This warning applies to everything we think, learn, and believe. Dennis and Dawn Wilson point out, “Although Paul is warning the Colossians of the heresy of the day, we can take note that he is pointing them to the sufficiency of Christ over the philosophies of men. He is telling them to be on their guard and not to be led astray.”(1)

The classical model is very simple to define, but difficult to wrap our modern brains around. We are more familiar with graded learning, standardized tests, and credits than the actual purpose of education—to know God and to make Him known. I value and endorse grades and testing, as they give both student and teacher evaluation tools, but the ultimate goal is the student’s ability to explain how his/her knowledge builds God’s kingdom.

(1) Dennis and Dawn Wilson, Christian Parenting in the Information Age: Rediscovering a Biblical Worldview for Raising Children (Sierra Visa, AZ: Tricord Publishing, 1996), 65.

Copyright © 2009 by Leigh A. Bortins. All Rights Reserved.

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Friday, September 18, 2009

Thursday, September 17, 2009

Happy Constitution Day!

On September 17, 1787, thirty-nine delegates to the Constitutional Convention met to sign a document, which began, "We the People of the United States..."

222 years later, we're still celebrating their accomplishment. Today, Constitution Day, is a great opportunity to think about what the U.S. Constitution means for you and your family.

Start by taking turns reading from the Constitution out loud. If you've memorized the Preamble, have someone in the family recite it.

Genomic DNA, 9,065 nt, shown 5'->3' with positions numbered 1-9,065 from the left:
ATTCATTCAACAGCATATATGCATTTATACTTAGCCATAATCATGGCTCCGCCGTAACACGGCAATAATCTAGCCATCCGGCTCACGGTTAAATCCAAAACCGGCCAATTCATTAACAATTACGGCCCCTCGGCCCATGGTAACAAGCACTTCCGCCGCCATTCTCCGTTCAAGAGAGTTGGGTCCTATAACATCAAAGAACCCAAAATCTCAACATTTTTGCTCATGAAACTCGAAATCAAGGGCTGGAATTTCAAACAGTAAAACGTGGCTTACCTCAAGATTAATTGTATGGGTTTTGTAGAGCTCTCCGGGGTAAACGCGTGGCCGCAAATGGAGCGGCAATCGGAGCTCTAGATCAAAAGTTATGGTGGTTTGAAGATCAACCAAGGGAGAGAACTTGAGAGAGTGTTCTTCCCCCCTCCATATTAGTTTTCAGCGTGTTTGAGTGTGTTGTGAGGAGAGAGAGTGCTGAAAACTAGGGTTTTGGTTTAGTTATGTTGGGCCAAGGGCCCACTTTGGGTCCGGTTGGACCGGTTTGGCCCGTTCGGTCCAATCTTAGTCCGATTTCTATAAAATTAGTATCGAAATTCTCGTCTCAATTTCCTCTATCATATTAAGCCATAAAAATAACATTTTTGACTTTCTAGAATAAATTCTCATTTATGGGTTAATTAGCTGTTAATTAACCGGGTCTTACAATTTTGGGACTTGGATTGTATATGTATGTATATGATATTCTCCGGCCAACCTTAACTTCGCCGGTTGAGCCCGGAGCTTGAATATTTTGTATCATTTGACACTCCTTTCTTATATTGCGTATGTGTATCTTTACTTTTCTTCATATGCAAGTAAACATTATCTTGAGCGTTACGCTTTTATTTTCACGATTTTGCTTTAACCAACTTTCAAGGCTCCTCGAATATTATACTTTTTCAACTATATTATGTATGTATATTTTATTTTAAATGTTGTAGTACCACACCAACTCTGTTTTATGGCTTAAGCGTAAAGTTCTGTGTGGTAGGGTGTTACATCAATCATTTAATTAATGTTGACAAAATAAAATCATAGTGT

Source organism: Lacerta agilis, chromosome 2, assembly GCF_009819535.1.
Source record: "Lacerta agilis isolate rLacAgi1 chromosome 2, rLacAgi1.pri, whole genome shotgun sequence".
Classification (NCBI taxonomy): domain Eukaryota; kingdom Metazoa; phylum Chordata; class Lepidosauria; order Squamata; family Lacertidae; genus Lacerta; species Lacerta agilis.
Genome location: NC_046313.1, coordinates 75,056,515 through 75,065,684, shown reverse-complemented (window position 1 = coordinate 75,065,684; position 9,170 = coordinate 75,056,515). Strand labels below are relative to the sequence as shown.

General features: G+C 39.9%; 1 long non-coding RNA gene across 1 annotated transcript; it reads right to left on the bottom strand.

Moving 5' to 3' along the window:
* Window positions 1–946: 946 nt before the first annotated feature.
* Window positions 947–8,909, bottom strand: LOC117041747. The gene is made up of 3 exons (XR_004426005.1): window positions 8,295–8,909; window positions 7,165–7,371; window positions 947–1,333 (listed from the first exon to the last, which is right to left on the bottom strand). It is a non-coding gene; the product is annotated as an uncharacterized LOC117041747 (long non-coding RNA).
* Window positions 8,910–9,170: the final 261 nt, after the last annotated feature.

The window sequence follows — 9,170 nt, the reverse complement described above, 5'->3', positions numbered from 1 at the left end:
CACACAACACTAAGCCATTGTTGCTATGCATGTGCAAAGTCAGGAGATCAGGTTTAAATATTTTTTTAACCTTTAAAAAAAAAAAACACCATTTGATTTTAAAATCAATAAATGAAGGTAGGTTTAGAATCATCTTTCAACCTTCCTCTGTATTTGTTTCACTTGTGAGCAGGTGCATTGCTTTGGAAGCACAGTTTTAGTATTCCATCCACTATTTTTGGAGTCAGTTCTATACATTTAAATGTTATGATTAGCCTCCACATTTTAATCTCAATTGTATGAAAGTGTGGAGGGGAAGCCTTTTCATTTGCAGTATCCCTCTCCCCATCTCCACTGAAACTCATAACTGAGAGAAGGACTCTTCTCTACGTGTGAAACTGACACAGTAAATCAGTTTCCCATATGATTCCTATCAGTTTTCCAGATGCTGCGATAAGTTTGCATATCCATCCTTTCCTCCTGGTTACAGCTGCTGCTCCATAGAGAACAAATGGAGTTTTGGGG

After that, here are some great links with history, documents, games, videos, trivia, and more:

Finally, spend some time talking about the role of the Constitution today. How is it used and reinterpreted? How should it be treated in the Supreme Court? Should the Constitution be seen as a "living document"? Is it still relevant?

This is a great opportunity to reflect on our nation's founding and what that means for our country today--and tomorrow.

Happy Constitution Day!

Wednesday, September 16, 2009

Leigh's Thesis: Chapter 4 (2)


Some churches don’t have the resources to maintain an entire school, yet they want to promote Christian education for their families. Other churches have huge facilities and want to offer a full-time school while providing support for parents who educate their children from home. In either case, many pastors, elders, and church leaders are looking for a way to equip parents for the biblically mandated duty of raising their children in the grace and knowledge of Jesus Christ through academics.